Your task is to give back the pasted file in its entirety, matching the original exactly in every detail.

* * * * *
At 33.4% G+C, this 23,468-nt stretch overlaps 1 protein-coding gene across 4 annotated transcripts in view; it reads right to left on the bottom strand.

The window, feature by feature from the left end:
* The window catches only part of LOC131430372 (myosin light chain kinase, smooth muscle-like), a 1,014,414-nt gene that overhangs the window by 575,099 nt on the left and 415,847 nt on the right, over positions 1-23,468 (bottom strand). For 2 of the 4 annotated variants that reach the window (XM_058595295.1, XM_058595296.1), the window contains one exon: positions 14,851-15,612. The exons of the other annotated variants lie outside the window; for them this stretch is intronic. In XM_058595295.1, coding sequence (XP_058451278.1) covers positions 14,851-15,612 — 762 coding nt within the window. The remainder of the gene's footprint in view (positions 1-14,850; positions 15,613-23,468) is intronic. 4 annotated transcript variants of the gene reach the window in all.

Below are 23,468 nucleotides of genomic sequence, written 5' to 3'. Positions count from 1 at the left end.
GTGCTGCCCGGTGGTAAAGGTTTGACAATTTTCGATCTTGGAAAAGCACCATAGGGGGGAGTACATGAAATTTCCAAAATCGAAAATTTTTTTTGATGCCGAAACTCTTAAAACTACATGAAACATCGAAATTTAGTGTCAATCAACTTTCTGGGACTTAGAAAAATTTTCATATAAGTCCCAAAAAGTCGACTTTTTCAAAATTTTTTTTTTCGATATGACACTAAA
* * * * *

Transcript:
At 33.4% G+C, this 23,468-nt stretch overlaps 1 protein-coding gene across 4 annotated transcripts in view; it reads right to left on the bottom strand.

The window, feature by feature from the left end:
* The window catches only part of LOC131430372 (myosin light chain kinase, smooth muscle-like), a 1,014,414-nt gene that overhangs the window by 575,099 nt on the left and 415,847 nt on the right, over positions 1-23,468 (bottom strand). For 2 of the 4 annotated variants that reach the window (XM_058595295.1, XM_058595296.1), the window contains one exon: positions 14,851-15,612. The exons of the other annotated variants lie outside the window; for them this stretch is intronic. In XM_058595295.1, coding sequence (XP_058451278.1) covers positions 14,851-15,612 — 762 coding nt within the window. The remainder of the gene's footprint in view (positions 1-14,850; positions 15,613-23,468) is intronic. 4 annotated transcript variants of the gene reach the window in all.

Below are 23,468 nucleotides of genomic sequence, written 5' to 3'. Positions count from 1 at the left end.
GTGCTGCCCGGTGGTAAAGGTTTGACAATTTTCGATCTTGGAAAAGCACCATAGGGGGGAGTACATGAAATTTCCAAAATCGAAAATTTTTTTTGATGCCGAAACTCTTAAAACTACATGAAACATCGAAATTTAGTGTCAATCAACTTTCTGGGACTTAGAAAAATTTTCATATAAGTCCCAAAAAGTCGACTTTTTCAAAATTTTTTTTTTCGATATGACACTAAA